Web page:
Category Archives: M3 Design Journal

Embrace Complexity

Rube Goldberg mousetraps and aircraft cockpits. The word itself can send shivers down the spines of product developers and users alike. Complexity is a key component of every product development project and product success requires that it be embraced like everything else. It’s just harder to do so.

The Intuitive Debate

My Dad is a PC. He’s a trained computer science engineer who builds and maintains massive corporate mainframe software applications.

Getting to the Moon One Step at a Time

I believe that this nation should commit itself to achieving the goal, before this decade is out, of landing a man on the Moon and returning him safely to the Earth.

Avoiding the Schedule Trap

Let’s face it; engaging a product development firm these days can seem daunting. On the surface, things seem simple. You’ve got a schedule to keep, you compare it to your available resources and the math doesn’t add up.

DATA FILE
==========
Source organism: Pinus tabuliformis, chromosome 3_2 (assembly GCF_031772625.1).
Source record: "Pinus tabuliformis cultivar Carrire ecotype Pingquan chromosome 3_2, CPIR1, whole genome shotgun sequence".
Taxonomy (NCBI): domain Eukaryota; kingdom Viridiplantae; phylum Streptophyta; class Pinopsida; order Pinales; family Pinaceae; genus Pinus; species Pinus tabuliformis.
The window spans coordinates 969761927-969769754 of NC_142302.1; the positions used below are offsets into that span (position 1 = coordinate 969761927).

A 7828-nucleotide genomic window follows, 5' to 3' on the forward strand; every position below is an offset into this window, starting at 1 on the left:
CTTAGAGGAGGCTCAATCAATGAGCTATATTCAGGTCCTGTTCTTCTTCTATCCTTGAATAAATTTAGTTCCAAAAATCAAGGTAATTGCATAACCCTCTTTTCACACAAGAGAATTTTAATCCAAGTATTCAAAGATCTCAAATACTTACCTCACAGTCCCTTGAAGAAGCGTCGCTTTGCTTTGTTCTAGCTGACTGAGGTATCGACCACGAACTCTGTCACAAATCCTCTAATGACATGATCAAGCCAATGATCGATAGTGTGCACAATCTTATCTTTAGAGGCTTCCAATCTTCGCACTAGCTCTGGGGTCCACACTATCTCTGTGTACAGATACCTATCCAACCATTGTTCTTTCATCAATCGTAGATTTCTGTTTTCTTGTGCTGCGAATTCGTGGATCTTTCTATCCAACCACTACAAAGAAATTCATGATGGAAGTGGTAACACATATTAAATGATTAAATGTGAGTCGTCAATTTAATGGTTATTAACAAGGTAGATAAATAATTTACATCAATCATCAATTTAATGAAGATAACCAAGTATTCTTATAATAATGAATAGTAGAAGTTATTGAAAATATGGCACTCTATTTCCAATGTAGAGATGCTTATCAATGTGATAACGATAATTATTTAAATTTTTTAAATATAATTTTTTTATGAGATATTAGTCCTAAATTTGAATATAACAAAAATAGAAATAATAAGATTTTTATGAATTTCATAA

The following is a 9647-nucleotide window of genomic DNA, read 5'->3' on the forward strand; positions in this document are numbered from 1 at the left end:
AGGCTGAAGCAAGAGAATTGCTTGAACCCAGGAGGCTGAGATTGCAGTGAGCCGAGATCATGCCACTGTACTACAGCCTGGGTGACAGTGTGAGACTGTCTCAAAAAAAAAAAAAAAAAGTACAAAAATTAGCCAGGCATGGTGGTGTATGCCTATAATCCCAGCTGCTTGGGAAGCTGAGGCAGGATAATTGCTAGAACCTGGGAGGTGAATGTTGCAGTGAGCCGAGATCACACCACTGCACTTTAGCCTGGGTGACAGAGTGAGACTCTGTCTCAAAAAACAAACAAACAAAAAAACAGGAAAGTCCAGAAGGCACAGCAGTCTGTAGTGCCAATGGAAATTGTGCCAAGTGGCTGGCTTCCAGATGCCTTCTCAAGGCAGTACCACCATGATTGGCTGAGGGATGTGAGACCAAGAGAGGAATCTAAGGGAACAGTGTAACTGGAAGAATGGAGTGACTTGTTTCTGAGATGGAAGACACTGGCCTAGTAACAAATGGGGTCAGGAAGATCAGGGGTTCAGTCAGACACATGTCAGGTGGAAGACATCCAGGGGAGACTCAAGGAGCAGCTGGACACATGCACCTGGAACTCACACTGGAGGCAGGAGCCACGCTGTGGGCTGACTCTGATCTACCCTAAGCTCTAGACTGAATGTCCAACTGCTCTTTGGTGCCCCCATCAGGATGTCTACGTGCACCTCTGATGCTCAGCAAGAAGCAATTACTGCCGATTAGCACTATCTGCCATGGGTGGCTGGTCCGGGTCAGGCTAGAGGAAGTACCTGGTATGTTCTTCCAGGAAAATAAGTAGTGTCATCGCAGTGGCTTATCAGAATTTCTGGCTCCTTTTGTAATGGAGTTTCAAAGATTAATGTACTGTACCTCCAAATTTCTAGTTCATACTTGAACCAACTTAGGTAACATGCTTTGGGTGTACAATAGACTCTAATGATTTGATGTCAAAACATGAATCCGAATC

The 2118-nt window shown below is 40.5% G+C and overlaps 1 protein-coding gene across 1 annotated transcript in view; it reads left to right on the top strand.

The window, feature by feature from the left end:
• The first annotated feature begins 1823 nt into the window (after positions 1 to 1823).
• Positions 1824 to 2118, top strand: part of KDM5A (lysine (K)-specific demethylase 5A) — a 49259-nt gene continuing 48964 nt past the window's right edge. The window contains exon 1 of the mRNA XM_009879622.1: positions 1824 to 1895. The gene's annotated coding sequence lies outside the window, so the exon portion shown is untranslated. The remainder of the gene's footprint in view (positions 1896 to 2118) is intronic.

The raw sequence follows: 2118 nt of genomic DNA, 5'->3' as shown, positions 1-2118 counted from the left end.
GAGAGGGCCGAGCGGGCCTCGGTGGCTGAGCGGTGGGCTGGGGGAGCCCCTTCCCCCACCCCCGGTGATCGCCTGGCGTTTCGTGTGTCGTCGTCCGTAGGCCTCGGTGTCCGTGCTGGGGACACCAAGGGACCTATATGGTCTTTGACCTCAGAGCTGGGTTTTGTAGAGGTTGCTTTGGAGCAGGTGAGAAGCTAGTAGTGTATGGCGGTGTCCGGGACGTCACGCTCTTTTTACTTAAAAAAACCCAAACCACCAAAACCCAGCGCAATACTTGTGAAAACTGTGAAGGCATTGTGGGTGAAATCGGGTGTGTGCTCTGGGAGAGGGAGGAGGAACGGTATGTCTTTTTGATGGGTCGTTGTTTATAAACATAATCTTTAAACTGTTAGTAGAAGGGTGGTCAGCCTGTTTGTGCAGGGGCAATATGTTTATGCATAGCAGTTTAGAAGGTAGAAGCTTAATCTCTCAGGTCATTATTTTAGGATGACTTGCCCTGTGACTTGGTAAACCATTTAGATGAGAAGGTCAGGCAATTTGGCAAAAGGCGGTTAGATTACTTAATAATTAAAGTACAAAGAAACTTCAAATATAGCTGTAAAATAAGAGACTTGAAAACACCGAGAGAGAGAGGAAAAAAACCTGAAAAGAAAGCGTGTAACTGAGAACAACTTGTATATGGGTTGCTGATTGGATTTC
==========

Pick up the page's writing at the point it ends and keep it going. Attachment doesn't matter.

5 Game-Changing Technologies

One of the cooler things about my job at M3 is that I get to spend time evaluating “what’s next” in technology. Today, I’d like to share five innovations that have the potential to generate some pretty serious disruption over the next decade or so.

How To Avoid Being Commoditized

Your company has been quite successful for a long time now. You created both the product category, and the market it serves. You are the clear leader. Life is good.

Design Language for Engineers, Part 2

In a follow-up to Design Language 101, Part 1″, we provide information that executives responsible for product development can use to better understand how Design Language benefits engineers.

Get Smart!

If you’ve been paying any kind of attention to the news over the past few months, you will almost certainly have heard about Nest, a new kind of thermostat from former Apple veteran Tony Fadell and his team.

Innovate Like a Startup

In my 15-year career working as a researcher, designer, and strategist, my focus has been on helping business leaders break new ground. I have worked with the full spectrum of technology-based companies, ranging from Silicon Valley to Wall Street, and while I have been part of some true breakthroughs, I have also witnessed my fair share of failed innovation.